Dealing with my mental health whilst being young and Black
29 October 2021
By Rahma Duale
Experiencing racism makes you more likely to develop common mental illnesses such as anxiety and depression. The Covid period has disproportionately affected young people in accessing education and employment, and has exacerbated mental ill health amongst racialised and minority groups.
The question that keeps coming to mind is, how can we trust mental health services when they reflect the same institutions that damaged our mental health to begin with?
Schools, for instance, have an immense responsibility to protect, equip and support young people on their journey into adulthood. When they fail to do so, this can negatively affect young people’s mental health and progression. The majority (70%) of young people who experienced racism in school said that the experience had impacted their wellbeing.
how can we trust mental health services when they reflect the same institutions that damaged our mental health to begin with?
Children cannot and should not have to learn in spaces where they feel stigmatised and unhappy. The school curriculum does not effectively represent the diversity of contemporary society or our country’s colonial history. It is whitewashed and leaves many students questioning the importance of their identity.
Racism can present itself indirectly through comments or behaviours that make people aware that they are a minority. Students being told their natural hair is against the school uniform code is just another example of how institutions police Black bodies, and particularly Black women. The phrase “death by a thousand cuts” is a common and accurate way to describe how microaggressions chip away at a person's mental health. Centre for Mental Health describes microaggressions as “behaviours and communications that can signal prejudicial attitudes, a lack of trust, fear or avoidance”. It is exhausting to be constantly reminded that you are the ‘odd one out’ in the room. Why is it unusual that I am in the same space as you?
When connecting with mental health services, you hope to have the space to be vulnerable about how you feel, but often you end up cautious about the way you come across
‘Black people are four times more likely to be detained under the Mental Health Act than White people’.
Even reading this statistic is distressing. The issue is that institutional racism upholds misconceptions and false assumptions about race and ethnicity, in schooling, the workplace and in mental health care. When connecting with mental health services, you hope to have the space to be vulnerable about how you feel, but often you end up cautious about the way you come across in fear of being negatively perceived or dismissed.
Racism and discrimination are risk factors for mental ill health, so improving mental health services and challenging racism go hand in hand. But young Black people in such places – whether it be in education or the workplace – often find they cannot freely express themselves, let alone be open about their mental health.
If I had received more support at school and felt as if I could approach my teachers about the feelings I had, my journey would have been a lot easier.
I first experienced feelings of anxiety in sixth form. I felt worried and uncertain about my future, and often questioned my ability at school. I felt misunderstood and found it difficult to engage with the education system. Teachers often label students as disruptive when they do not understand their behaviour. I missed classes due to feelings of anxiety and was disciplined rather than offered support. If I had received more support at school and felt as if I could approach my teachers about the feelings I had, my journey would have been a lot easier.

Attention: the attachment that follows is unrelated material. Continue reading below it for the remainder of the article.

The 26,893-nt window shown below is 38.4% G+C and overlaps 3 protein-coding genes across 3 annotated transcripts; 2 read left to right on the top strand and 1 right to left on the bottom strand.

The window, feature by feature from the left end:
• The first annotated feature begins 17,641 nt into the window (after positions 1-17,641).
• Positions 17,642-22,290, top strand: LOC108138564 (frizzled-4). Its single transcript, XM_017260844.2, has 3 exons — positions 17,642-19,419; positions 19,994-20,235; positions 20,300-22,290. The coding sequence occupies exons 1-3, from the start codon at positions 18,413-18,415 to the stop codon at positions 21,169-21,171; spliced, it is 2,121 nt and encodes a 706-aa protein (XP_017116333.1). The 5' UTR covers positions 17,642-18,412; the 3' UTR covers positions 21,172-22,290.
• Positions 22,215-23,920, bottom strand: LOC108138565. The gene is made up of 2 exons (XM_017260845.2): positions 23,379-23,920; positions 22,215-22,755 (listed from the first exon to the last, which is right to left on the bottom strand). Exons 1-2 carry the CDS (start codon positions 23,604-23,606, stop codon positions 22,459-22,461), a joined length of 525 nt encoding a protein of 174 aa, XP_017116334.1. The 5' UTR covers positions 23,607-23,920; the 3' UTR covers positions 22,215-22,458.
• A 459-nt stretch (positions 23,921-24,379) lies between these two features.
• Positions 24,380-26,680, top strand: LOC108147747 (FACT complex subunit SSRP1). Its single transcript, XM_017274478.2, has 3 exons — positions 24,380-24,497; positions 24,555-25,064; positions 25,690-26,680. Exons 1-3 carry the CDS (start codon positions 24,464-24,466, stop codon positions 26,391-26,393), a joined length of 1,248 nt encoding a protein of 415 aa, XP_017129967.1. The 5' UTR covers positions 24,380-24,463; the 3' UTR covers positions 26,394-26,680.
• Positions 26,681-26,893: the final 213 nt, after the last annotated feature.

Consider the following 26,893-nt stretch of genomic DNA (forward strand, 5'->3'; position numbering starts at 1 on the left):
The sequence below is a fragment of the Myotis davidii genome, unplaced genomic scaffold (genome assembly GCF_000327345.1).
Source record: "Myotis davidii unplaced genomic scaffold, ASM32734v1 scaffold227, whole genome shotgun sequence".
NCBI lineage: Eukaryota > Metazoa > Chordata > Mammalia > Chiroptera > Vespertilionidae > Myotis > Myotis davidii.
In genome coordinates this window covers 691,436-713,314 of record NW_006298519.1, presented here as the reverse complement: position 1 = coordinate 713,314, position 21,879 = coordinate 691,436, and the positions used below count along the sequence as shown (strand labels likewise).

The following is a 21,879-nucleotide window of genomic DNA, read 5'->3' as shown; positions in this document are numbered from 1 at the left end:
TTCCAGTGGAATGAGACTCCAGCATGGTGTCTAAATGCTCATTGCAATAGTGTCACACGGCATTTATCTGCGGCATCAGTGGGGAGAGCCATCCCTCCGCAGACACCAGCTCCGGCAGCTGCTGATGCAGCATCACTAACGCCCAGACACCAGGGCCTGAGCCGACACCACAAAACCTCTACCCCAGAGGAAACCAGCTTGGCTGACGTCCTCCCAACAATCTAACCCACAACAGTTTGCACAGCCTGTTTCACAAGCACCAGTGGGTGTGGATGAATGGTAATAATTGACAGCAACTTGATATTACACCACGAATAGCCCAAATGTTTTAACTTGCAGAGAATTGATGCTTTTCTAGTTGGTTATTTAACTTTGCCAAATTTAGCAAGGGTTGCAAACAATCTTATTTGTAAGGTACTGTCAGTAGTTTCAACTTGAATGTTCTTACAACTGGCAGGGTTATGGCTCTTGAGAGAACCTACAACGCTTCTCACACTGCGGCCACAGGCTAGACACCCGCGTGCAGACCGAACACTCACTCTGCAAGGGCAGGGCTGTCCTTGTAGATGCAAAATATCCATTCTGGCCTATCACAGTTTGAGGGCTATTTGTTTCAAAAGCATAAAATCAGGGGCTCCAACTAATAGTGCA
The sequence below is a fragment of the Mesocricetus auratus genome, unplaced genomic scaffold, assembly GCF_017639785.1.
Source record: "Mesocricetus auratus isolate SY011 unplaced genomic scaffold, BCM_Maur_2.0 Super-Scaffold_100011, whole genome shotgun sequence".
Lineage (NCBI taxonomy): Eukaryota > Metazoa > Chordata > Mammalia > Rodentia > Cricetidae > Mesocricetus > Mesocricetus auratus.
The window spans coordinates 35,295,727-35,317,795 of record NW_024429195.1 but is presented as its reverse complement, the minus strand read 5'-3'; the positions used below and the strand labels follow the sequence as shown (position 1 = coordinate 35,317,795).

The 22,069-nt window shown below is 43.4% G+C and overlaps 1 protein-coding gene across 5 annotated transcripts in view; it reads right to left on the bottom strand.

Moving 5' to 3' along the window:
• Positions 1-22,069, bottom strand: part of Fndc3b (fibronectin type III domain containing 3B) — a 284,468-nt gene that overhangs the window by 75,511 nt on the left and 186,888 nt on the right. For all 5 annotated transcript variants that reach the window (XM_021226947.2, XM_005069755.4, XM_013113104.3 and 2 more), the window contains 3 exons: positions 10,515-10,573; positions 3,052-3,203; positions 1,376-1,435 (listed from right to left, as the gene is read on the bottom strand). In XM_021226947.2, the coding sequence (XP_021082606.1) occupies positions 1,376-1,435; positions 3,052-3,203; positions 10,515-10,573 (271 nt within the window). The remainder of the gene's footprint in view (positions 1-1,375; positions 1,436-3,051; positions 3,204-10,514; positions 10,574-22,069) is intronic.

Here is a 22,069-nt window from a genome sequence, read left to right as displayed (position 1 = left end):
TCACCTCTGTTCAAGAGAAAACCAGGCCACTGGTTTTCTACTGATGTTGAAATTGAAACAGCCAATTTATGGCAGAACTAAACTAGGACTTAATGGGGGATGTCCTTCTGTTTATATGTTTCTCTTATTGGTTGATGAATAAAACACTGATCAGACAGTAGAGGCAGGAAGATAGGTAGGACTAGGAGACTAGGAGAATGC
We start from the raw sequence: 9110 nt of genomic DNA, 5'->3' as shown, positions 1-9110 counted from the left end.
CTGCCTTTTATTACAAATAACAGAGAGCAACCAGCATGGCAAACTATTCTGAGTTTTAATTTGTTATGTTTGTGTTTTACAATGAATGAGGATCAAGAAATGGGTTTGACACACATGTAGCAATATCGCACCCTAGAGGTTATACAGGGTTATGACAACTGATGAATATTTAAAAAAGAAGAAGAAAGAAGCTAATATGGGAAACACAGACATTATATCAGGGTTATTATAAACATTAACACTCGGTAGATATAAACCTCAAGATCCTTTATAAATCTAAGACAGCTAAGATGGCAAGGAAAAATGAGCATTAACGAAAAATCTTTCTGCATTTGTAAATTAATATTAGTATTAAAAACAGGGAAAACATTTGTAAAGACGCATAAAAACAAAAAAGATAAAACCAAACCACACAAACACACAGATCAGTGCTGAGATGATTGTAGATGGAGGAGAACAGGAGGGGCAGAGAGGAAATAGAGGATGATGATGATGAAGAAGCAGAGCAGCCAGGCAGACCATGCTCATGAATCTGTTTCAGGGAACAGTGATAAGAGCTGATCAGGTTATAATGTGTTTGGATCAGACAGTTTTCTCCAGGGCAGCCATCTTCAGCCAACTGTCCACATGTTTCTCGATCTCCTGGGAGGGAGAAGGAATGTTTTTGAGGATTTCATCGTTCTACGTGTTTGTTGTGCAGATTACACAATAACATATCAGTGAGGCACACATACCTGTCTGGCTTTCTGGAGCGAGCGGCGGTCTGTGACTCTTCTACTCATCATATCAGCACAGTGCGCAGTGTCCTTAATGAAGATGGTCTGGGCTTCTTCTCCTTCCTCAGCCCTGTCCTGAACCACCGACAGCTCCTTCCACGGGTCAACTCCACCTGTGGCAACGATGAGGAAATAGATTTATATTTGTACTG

I felt immense pressure to get the grades that would take me to university, prove my inner critic wrong and challenge those who knocked my confidence. For many Black students, this is an all-too-common experience; we are told to ‘‘consider other options'' when applying to Russell Group universities or degrees that require higher predicted grades. This lowered my self-esteem, but thankfully encouragement from my family and my desire to attend university pushed me to continue. After exceeding my predicted grades and getting into the university of my choice, this feeling of not belonging still lingered. I went to a university with low Black representation in both the staff and student community, and left my family behind in Bristol.
I found it hard to access mental health support, and draining attempting to articulate how I felt to wellbeing officers
Despite some great memories at university, it was the time where I struggled with my anxiety the most. I often felt overwhelmed by deadlines and lonely as I avoided burdening friends with my worries. I found it hard to access mental health support, and draining attempting to articulate how I felt to wellbeing officers. It’s essential that schools, colleges, and universities recognise young people who are struggling with their mental health, provide better support and signpost them to appropriate services. Black young people should have safe spaces to talk about their mental health.
For mental health services and charities, it is not enough to claim to be an anti-racist organisation. It’s important to be diverse and listen to the unique challenges individuals face when navigating their mental health. Wider systematic changes are needed. Organisations need to be genuine in their approach to tackling mental health inequalities, build trust with communities and strive to meet their needs.
Rahma Duale is a volunteer at ONYX Youth Hub, an online support hub for Black Youth (Bristol and Milton Keynes). She’s a former youth advocate for FORWARD UK and is currently a policy and research intern at Samaritans.
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